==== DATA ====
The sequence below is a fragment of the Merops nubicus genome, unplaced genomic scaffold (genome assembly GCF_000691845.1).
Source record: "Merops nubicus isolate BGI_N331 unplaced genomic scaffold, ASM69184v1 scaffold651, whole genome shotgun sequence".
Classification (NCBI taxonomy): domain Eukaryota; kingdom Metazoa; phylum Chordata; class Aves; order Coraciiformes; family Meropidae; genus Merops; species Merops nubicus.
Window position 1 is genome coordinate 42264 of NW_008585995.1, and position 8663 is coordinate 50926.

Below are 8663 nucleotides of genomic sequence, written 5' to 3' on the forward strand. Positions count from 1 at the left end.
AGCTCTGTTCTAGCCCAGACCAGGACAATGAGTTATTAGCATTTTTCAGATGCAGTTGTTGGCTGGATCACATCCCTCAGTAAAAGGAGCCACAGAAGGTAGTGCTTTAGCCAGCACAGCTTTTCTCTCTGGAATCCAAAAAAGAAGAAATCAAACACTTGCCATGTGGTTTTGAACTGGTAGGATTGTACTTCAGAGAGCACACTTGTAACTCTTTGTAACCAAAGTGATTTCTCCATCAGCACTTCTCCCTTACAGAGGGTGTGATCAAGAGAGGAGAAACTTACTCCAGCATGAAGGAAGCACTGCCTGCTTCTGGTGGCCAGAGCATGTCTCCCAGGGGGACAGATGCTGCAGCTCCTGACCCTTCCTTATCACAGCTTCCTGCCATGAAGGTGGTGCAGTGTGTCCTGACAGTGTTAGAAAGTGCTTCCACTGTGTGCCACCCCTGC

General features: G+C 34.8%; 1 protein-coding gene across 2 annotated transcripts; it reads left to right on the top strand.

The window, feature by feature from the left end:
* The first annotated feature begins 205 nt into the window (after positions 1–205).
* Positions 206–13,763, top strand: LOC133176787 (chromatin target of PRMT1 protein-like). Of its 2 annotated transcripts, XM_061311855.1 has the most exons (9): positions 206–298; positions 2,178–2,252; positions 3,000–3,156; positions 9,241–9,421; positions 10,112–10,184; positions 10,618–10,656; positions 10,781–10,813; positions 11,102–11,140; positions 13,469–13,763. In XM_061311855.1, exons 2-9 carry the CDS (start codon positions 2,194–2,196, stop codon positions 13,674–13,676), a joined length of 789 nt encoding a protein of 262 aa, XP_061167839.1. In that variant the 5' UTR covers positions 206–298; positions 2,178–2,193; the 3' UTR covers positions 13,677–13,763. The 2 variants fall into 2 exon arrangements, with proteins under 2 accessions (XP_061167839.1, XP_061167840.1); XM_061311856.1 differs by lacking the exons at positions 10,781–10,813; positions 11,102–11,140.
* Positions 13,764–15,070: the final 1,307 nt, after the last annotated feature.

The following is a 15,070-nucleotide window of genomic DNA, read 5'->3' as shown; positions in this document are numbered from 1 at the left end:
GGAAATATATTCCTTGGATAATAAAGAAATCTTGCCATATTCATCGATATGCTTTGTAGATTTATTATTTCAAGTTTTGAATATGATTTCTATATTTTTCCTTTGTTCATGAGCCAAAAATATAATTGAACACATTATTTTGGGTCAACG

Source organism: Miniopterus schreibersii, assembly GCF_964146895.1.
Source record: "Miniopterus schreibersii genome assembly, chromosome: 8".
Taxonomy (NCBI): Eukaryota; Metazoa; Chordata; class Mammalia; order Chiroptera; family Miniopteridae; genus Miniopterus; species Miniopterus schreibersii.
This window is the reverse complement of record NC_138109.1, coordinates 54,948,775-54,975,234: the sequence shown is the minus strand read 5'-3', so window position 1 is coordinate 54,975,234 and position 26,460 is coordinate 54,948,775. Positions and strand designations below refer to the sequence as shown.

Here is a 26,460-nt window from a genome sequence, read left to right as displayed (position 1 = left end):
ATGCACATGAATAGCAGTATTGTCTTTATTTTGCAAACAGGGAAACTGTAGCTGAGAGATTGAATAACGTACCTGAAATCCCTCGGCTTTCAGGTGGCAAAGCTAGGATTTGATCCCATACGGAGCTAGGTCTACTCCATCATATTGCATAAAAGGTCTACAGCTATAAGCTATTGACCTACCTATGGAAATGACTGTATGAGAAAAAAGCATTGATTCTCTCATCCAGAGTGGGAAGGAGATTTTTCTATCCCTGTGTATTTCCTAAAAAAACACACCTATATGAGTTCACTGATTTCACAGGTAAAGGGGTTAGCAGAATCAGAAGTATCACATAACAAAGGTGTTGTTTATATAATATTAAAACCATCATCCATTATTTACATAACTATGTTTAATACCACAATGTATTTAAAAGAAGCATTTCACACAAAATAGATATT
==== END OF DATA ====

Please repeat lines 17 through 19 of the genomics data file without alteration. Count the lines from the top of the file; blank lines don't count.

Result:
This window is the reverse complement of record NC_138109.1, coordinates 54,948,775-54,975,234: the sequence shown is the minus strand read 5'-3', so window position 1 is coordinate 54,975,234 and position 26,460 is coordinate 54,948,775. Positions and strand designations below refer to the sequence as shown.

Here is a 26,460-nt window from a genome sequence, read left to right as displayed (position 1 = left end):
ATGCACATGAATAGCAGTATTGTCTTTATTTTGCAAACAGGGAAACTGTAGCTGAGAGATTGAATAACGTACCTGAAATCCCTCGGCTTTCAGGTGGCAAAGCTAGGATTTGATCCCATACGGAGCTAGGTCTACTCCATCATATTGCATAAAAGGTCTACAGCTATAAGCTATTGACCTACCTATGGAAATGACTGTATGAGAAAAAAGCATTGATTCTCTCATCCAGAGTGGGAAGGAGATTTTTCTATCCCTGTGTATTTCCTAAAAAAACACACCTATATGAGTTCACTGATTTCACAGGTAAAGGGGTTAGCAGAATCAGAAGTATCACATAACAAAGGTGTTGTTTATATAATATTAAAACCATCATCCATTATTTACATAACTATGTTTAATACCACAATGTATTTAAAAGAAGCATTTCACACAAAATAGATATT